Getting involved in the KDE Bugsquad is a great way to easily get involved. You only need a few minutes and the latest version of an app. Check out our Bug triaging guide to understand the process. It’s really easy!

You could help triage bugs with me!

Visit KDE’s Get Involved page for more information, or contact me!

13 thoughts on “Cleaning up the Cruft in KDE’s Bugzilla

    1. Haha, yeah the “All” products looks just as nice. But you can’t see the other colors there’s so many resolved! 🙂


  1. Great overall. However, I don’t much like this:

    “Close old bugs that are beyond 10 years old in their last activity.”

    Just because a bug is old doesn’t mean it isn’t relevant. A lot of bugs are old just because nobody did anything with them, and bumping is considered impolite from what I understand. For me it would be really disheartening to have posted a bug, have nothing happen with it from the KDE devs, then have it automatically closed solely for that reason without any chance for me to even respond.

    I would prefer to send out an automated message that asks if the bug is still relevant, then invoke the 30 days “NEEDSINFO” policy. That at least gives people a chance to save the bug if they want while still allowing obsolete bugs to be closed.


    1. Yes, that’s the general plan, I just kept the explanation short because I haven’t brought this up to kde-community yet. I’m sure it would be a comment first, with a waiting period like NEEDSINFO.


      1. In that case you can probably be less conservative and squeeze the number of years. What do you think?


      2. Unfortunately, I need to get follow-ups on lots of bugs one chunk at a time. Each bug may have 5-10 email addresses on it, so I could end up sending 20,000-40,000 emails just to follow up on 4,000 older bugs, which drives everyone crazy, and hits us for spam. So unfortunately, conservative is the only way to go. As those get dealt with, I’ll filter out other areas that we can revisit.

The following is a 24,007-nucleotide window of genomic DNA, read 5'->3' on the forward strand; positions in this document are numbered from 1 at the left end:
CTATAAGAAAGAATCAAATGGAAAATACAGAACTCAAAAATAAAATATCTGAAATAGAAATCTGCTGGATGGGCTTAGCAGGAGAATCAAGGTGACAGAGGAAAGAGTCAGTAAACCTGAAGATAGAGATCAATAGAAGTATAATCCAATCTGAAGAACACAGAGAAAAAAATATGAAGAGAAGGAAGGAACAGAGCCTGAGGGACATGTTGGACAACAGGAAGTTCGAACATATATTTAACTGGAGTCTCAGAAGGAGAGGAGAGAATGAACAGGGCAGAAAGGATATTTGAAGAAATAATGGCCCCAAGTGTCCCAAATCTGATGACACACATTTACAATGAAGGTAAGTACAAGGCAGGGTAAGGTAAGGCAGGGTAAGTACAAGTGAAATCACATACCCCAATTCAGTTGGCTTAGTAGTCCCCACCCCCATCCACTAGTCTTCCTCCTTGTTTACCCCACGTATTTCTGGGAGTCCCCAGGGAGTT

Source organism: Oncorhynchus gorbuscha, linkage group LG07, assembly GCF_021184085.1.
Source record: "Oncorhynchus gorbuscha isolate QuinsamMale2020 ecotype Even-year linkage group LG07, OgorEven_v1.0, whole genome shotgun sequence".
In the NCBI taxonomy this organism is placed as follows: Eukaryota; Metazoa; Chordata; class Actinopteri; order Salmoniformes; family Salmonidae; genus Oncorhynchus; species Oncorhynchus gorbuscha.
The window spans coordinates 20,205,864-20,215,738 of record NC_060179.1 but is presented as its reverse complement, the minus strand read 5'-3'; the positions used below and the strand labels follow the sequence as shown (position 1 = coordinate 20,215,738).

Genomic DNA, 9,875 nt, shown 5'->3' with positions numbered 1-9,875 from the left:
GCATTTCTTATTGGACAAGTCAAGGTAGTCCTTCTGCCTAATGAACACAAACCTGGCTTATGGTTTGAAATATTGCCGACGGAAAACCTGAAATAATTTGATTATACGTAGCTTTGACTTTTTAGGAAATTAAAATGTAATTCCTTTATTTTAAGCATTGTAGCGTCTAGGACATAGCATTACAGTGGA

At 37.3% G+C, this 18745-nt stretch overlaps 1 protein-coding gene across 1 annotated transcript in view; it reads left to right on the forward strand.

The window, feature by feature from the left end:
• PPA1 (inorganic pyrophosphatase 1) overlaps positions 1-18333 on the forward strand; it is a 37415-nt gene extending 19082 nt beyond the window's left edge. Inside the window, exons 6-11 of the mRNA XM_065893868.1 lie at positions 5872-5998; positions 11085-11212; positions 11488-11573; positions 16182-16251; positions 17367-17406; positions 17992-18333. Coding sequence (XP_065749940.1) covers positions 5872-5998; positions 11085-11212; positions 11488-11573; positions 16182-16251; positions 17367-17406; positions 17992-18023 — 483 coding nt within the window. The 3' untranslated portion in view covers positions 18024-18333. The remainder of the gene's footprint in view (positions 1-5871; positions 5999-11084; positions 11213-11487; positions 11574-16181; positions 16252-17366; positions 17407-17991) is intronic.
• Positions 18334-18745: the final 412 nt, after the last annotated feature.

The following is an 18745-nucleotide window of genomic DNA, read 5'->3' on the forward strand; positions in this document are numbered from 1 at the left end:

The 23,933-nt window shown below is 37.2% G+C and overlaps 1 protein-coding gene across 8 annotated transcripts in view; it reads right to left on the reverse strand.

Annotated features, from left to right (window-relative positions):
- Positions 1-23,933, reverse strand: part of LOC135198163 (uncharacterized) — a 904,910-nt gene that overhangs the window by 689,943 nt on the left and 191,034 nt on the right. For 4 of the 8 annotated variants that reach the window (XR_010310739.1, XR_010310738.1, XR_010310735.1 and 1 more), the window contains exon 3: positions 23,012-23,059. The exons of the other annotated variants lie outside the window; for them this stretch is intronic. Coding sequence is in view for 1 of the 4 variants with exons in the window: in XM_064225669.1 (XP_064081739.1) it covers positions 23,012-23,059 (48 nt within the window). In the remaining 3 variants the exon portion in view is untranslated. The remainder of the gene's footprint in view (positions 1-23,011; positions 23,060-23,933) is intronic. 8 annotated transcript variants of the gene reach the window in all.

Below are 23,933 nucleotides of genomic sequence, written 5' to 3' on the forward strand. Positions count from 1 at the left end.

2. Great initiative and post! And thanks for all the effort!
    I plan on trying to join the Bugsquad soon as well, but first I need a new PC (current one has Nvidia freeze problems under Linux) which is scheduled for next month 🙂
    Hopefully more people will come and contribute in the Bugsquad; KDE is so active nowadays, amazing!


    1. Thank you! I look forward to you coming onboard. Please feel free to reach out to me if you need any help getting signed up for seeing it out to triage.


  3. Finishing the well polished final assembly of KDE products is missing while on too many new ideas is already worked on. Eventually, the solid final assambly never takes place. By time it becomes forgotten where finishing wasn’t accomplished and it even becomes forgotten that finishing needs be accomplished. A KDE Bugsquad should therefore first care for the establishment of a proper quality consciousness. I suggest to implement thorough feature freeze periods.


  4. I am surprised to see I am not the only one to have problems with Dr Konqi. 🙂

    I can not even get it to compile … reported the same bug twice but it was not fixed. I guess nobody wants to fix dr. konqi. 😛

    Perhaps in the long run, a heroic soul could do a rewrite or create a new application that can tackle the use case that dr. konqi has. (The rest of the KDE software compiles, but dr konqi does not want to.)